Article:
WASHINGTON - The IRS' recently issued revisions to its arbitrage rules are mostly favorable for municipal derivatives, but contain proposed restrictions on interest rate caps that are troublesome, market participants said yesterday.
The so-called technical corrections, most of which the Internal Revenue Service issued on May 6 in proposed and temporary form, are "tremendously responsive" in addressing the Public Securities Association's concerns about the final arbitrage rules that were published last June, said Robert Sharp, a lawyer with Rogers & Wells in New York City.
The association had complained that the arbitrage rules were overly restrictive because they treated as fixed-yield only interest rate swaps in which the issuer makes fixed-rate payments and receives floating-rate payments.
The technical corrections would expand the existing rules to allow more tax-exempt bonds with derivatives, including forwards, to be treated as fixed-yield bonds as long as the issuers' costs are fixed, said Sharp and John Cross, a lawyer for Hawkins, Delafield & Wood in Washington, D.C.
"For the most part, they were very constructive changes," Cross said.
The proposed and temporary technical corrections take effect for bonds sold after June 6, but are still subject to public comment and possible revision.
But most derivatives market participants said they are concerned about the technical corrections the IRS proposed for interest rate caps because they would severely limit leveraging.
"Embedded cap bonds are often leveraged because investors want to obtain a cheaper hedge," said bond lawyer who did not want to be identified.
It is not uncommon to see embedded cap bonds that contain an interest rate formula in which there is a leverage factor of two or three times a floating-rate index, market participants said.
Leveraging is used to reduce investors' costs of purchasing an interest rate cap. Such caps are costly, investment bankers said. They provide investors with protection against increases in short-term interest rates rather than with above-market yields. Interest rate caps do not provide investors with returns unless they are triggered by rising rates.
An investor who wants to hedge $10 million of inverse floating-rate bonds may buy $5 million of embedded cap bonds with a leverage factor of two times a floating-rate index. The investor is able to buy less bonds than the amount it is trying to hedge but gets twice as much protection from the cap through leveraging.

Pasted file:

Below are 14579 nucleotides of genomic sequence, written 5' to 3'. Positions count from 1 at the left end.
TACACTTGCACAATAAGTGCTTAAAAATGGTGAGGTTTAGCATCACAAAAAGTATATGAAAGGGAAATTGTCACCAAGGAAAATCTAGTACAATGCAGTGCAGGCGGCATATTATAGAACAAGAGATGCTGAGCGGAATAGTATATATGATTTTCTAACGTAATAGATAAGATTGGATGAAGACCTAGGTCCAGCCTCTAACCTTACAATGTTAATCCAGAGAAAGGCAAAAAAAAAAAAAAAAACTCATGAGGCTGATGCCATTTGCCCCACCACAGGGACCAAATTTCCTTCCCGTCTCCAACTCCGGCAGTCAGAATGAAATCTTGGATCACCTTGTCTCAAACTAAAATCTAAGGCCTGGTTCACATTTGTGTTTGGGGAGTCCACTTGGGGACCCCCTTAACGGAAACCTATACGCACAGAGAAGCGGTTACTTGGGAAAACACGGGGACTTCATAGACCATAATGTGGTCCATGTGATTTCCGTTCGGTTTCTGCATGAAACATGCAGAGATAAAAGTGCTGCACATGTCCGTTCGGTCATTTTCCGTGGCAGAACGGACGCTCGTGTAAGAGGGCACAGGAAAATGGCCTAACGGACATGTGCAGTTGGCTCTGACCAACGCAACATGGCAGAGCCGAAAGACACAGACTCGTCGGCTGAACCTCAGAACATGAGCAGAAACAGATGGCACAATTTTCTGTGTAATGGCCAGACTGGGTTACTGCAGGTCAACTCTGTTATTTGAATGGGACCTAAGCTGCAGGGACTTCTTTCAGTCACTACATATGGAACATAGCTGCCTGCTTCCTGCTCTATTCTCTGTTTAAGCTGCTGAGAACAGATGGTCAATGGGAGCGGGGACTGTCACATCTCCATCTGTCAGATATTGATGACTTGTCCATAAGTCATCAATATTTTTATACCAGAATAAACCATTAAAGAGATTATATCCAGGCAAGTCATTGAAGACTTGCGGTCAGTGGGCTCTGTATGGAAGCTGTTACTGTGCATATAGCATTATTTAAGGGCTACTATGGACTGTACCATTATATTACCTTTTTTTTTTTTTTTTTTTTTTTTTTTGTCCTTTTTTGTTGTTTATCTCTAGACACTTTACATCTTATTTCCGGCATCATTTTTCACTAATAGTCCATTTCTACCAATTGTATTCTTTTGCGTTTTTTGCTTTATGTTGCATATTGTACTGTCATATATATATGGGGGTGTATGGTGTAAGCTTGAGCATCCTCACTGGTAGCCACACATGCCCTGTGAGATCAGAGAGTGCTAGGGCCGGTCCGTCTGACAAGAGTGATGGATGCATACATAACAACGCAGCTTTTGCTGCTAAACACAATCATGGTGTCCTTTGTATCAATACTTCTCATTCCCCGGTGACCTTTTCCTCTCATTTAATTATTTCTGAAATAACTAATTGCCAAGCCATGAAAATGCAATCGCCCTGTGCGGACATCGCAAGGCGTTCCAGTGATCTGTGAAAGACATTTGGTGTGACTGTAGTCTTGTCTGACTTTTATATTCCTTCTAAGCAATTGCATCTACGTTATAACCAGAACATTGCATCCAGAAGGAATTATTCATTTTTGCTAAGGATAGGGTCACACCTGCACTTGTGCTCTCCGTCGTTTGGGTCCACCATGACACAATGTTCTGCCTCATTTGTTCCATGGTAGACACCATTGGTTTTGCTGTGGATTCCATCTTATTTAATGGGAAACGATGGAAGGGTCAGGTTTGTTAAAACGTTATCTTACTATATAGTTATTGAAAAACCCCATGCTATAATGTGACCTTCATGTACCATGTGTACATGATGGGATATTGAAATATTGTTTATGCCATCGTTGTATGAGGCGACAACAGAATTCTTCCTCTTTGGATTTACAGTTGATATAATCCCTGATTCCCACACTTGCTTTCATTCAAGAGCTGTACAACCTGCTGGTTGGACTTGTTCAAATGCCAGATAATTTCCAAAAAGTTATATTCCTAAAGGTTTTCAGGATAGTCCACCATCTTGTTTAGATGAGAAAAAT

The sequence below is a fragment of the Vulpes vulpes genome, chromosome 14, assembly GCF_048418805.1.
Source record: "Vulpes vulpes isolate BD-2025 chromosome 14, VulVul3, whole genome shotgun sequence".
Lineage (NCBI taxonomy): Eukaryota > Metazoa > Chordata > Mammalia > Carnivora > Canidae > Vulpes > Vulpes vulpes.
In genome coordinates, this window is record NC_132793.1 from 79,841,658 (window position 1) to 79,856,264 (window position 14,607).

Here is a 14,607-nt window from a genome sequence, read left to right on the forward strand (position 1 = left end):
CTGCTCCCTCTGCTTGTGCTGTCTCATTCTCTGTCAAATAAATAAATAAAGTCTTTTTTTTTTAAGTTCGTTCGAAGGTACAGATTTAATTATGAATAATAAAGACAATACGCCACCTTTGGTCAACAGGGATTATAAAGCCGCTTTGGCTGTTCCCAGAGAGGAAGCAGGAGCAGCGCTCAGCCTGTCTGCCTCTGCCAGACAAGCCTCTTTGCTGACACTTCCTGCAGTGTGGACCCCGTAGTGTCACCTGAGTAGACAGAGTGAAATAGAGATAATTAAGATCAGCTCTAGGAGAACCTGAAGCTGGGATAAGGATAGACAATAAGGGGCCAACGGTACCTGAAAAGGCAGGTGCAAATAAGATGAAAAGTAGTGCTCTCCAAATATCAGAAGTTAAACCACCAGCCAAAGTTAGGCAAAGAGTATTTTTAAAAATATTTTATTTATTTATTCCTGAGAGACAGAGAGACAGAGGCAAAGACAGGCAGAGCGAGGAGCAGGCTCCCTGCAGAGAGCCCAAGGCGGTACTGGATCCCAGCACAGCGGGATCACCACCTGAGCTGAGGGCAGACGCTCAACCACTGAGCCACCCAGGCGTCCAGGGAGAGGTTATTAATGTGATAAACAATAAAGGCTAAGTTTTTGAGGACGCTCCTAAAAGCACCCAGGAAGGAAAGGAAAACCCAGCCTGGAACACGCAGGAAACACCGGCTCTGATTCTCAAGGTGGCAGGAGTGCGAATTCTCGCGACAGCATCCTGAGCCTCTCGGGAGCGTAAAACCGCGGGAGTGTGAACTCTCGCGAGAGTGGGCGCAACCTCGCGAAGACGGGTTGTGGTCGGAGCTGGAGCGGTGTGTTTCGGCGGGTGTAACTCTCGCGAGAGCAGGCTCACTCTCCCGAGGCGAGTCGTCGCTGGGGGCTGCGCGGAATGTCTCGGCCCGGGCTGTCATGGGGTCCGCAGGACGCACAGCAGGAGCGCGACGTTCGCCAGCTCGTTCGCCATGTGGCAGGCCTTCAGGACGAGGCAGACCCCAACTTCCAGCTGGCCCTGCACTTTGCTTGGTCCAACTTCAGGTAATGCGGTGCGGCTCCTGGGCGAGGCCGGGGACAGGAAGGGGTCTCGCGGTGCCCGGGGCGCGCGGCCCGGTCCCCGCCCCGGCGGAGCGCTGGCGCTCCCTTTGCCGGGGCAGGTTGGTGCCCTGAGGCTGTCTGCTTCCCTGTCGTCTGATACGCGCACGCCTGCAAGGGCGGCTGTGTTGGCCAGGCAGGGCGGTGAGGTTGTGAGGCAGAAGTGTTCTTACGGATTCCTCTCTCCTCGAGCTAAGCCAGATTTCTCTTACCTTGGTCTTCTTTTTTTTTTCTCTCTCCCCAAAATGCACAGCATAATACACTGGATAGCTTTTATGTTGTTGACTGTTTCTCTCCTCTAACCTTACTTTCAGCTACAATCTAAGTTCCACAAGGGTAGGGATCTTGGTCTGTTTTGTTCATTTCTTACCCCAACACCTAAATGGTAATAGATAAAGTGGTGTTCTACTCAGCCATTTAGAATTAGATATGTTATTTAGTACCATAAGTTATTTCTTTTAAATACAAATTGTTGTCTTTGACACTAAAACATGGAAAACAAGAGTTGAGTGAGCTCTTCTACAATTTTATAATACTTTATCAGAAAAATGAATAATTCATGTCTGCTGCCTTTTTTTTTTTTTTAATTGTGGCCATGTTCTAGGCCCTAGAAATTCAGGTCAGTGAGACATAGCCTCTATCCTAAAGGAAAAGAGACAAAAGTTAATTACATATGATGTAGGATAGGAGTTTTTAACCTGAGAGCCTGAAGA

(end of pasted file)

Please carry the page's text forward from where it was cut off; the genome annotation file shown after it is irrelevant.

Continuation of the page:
Under the proposed rule, which would not take effect until adopted in final form, bonds with interest rate cap would not be treated as a "qualified hedge," and would instead be considered "investment-type property" that is subject to arbitrage restrictions, unless three criteria are met.
One is that the cap would have to be used to hedge a bond that is defined as a variable-rate bond under the IRS' final rules on original issue discount. Under the definition, the cap could not have an interest rate formula with a leverage factor of more than 1.35 times a floating-rate index.
Derivatives market participants are concerned about the link between the hedging provisions in the arbitrage rules and the final rules on original issue discount.
"The link to the rules on original issue discount, in and o itself, is not that drastic," Cross said. "But it does raise the question of whether Treasury and the IRS will pursue this standard in future rules that deal with the issue of whether tax-exempt bonds that have derivatives or exotic interest rate formulas generate a return that is still tax-exempt interest."
Sharp said the arbitrage and original issue discount rules should not be linked because they have "different policy aims." The policy aim of the original issue discount rules is to match income and expense over time for obligations that have irregular payouts, he said.
Sharp also said that it does not make sense for the IRS to revise the arbitrage rules' hedging provisions to cover non-swap hedges and then to propose to restrict interest rate caps, the primary non-swap hedge used in the municipal bond market.